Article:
“Can I sell my eBay Account?” Yes, but you shouldn’t. Here’s why….
“Can I sell my eBay account?”
Theoretically, yes, you can, but the correct question is “Should you?” and the answer to that is a definite “NO”.
I got scammed massively after selling my account, but there are lots of potential problems you can have if you sell your eBay account.
Reasons NOT to Buy or Sell an eBay Account
- It’s against eBay T’s & C’s and they can delete the account (read more here)
- eBay accounts contain a lot of personal and financial information about the owner
- eBay is frequented by scam buyers and scam sellers
The buying and selling of eBay accounts is prohibited by eBay policy, but the buying and selling of businesses is allowed, so if an eBay shop is part of a business, it can be transferred from one party to another without violating eBay policy.
I have read elsewhere on the web that if you buy a business which includes an eBay account, eBay will even help you to transfer it into your name.
I haven’t verified this for myself and this is slightly off topic, because buying an account is one thing, but selling an eBay account is much riskier.
I recently made the mistake of selling one of my old accounts and it caused me a lot of problems, particularly:
- Unable to sell anything on any of my eBay accounts for 2 months
- Caused eBay accounts of my family members to be restricted for selling
- Destroyed the rating of an 8 year old account with 700+ feedback
- Landed me with a £900 bill for eBay fees
- Had nearly £500 taken from my bank account when I could least afford it
How I Came to Sell My eBay Account
I was first approached around five years earlier (2015) by someone wanting to buy the eBay account which I was using to run my coin shop. At that time I was very active buying and selling old coins and I didn’t really want to part with it.
The hopeful buyer was well spoken an introduced himself over the phone as someone who bought and sold eBay accounts for profit.
I had a business eBay account with a registered UK Limited company for that business and I was allowed to list over 5,300 items up to £132,000 in value per month, which ever came first.
He explained that people in retail were often looking to expand on to eBay and didn’t want to build up their business slowly online and were willing to pay a premium for an account with high selling limits and good feedback ratings.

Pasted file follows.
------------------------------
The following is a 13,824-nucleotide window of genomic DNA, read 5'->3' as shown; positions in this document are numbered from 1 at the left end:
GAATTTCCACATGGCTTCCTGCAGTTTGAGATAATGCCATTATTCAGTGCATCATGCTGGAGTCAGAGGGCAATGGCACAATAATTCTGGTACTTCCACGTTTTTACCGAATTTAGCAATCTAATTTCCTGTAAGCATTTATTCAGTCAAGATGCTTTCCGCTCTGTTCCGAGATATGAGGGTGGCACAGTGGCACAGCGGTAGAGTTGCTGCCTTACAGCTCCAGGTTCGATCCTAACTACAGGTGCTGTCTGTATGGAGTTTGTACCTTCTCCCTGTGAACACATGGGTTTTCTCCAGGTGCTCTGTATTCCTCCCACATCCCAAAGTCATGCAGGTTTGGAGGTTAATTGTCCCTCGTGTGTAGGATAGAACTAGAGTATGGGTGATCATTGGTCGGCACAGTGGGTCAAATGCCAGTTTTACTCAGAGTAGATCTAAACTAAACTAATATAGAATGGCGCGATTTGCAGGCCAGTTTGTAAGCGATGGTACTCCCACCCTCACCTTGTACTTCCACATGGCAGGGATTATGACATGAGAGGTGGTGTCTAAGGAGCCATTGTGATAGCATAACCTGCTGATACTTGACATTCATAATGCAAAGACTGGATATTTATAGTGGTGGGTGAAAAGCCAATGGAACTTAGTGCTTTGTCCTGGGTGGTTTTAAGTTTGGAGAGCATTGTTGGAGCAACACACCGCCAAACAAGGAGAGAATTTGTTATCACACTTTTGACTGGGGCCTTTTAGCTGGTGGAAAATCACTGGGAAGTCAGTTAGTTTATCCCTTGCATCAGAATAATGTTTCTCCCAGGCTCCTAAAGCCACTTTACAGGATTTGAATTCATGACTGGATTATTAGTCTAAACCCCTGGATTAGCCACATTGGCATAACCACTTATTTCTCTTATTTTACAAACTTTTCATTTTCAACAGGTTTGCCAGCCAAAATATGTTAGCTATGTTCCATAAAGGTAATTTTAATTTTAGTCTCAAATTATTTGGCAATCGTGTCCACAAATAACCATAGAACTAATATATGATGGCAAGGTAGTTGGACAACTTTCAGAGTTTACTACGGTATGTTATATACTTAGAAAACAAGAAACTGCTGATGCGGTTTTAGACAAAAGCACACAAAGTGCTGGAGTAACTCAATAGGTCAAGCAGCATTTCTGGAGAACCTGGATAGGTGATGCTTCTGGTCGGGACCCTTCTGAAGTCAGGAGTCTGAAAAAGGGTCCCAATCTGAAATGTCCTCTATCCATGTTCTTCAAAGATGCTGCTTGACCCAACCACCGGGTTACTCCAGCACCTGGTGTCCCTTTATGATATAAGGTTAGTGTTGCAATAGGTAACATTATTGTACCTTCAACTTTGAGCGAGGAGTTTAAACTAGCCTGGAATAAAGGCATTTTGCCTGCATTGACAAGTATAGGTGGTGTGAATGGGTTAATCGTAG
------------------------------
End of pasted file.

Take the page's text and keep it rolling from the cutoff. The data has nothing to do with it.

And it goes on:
I decided against selling on that occasion because it was my first ever business and probably the most successful it had been at any point. I had no idea at that time it was so dangerous or against eBay policy.
Five years later, during the Covid lockdown I got a text message along the lines of:
“Hi, I contacted you a few years ago about buying your eBay account – are you still interested in selling?”
At that particular point in time I had just been furloughed and was facing a very uncertain financial future. The rear suspension on my car had just broken and I was desperate for cash, but also needed to buy a car.
I had not used that account for years and it also had a different name, after I had used it for another project. The business it was attached to no longer existed and none of my payment information was still in the account (or so I thought).
It seemed as if all my prayers were answered! After a day or two the buyer paid me by Bank Transfer, once we had agreed terms and how it would all be transferred.
What Happened After I Sold My eBay Account
The buyer said that they would not change all of the personal / business information in the account over straight away as it was a dead giveaway to eBay that the account had been bought.
They said that a couple of details would change on the first day and then a few more over the next few weeks.
Then the buyer listed two items.
One was a collectable trading card, another was an activation code for Microsoft Office, only in German.
The sales soon started flying in – I wasn’t logged into that account on eBay anymore, but it was still connected to my email address, which wasn’t part of the sale.
By the time eBay restricted the account, I counted more than 500 sales of around 6 Euros each.
The buyer had set up an auto-responder of some kind to email a Microsoft office key to a buyer as soon as they paid.
I did a little digging and found that the autoresponder software could be set up for less than $1 per item sold and the MS office keys themselves could be bought in bulk for $2 each.
The person who bought the eBay account had turned it into a cash machine, making 50 sales per day at it’s peak.
In less than two weeks he managed to turn over nearly £3,000 worth of sales, mostly from one listing, the MS Office activation key.
I reckoned that after costs and fees, he had made about £1,000 of profit, apparently on autopilot.
As the sales notification emails flew in, I started to notice more and more questions from eBay customers, in German, asking for refunds, or replacement keys because the one they bought didn’t work.
Amongst the alerts were also negative feedback notifications and poor seller performance notifications.
A few times the item was taken down by eBay, seemingly because it was getting a lot of refund requests, but it was quickly replaced and would begin generating sales again.
After two weeks the sales stopped and I saw a notification from eBay for a MC011 notice – every eBay sellers’ worst nightmare – this is when eBay puts a restriction on your account and prevents you from selling anything.
Worse than that, it will also affect any account that eBay deems to be linked to the affected account.
In this case, it was my other two accounts, my wife’s account and even my Mother-in-Law’s account, despite her living in an entirely different country!
If it had just been that account which had been affected I wouldn’t have minded because I had sold it fair and square and those problems were now his problems; but that wasn’t the case.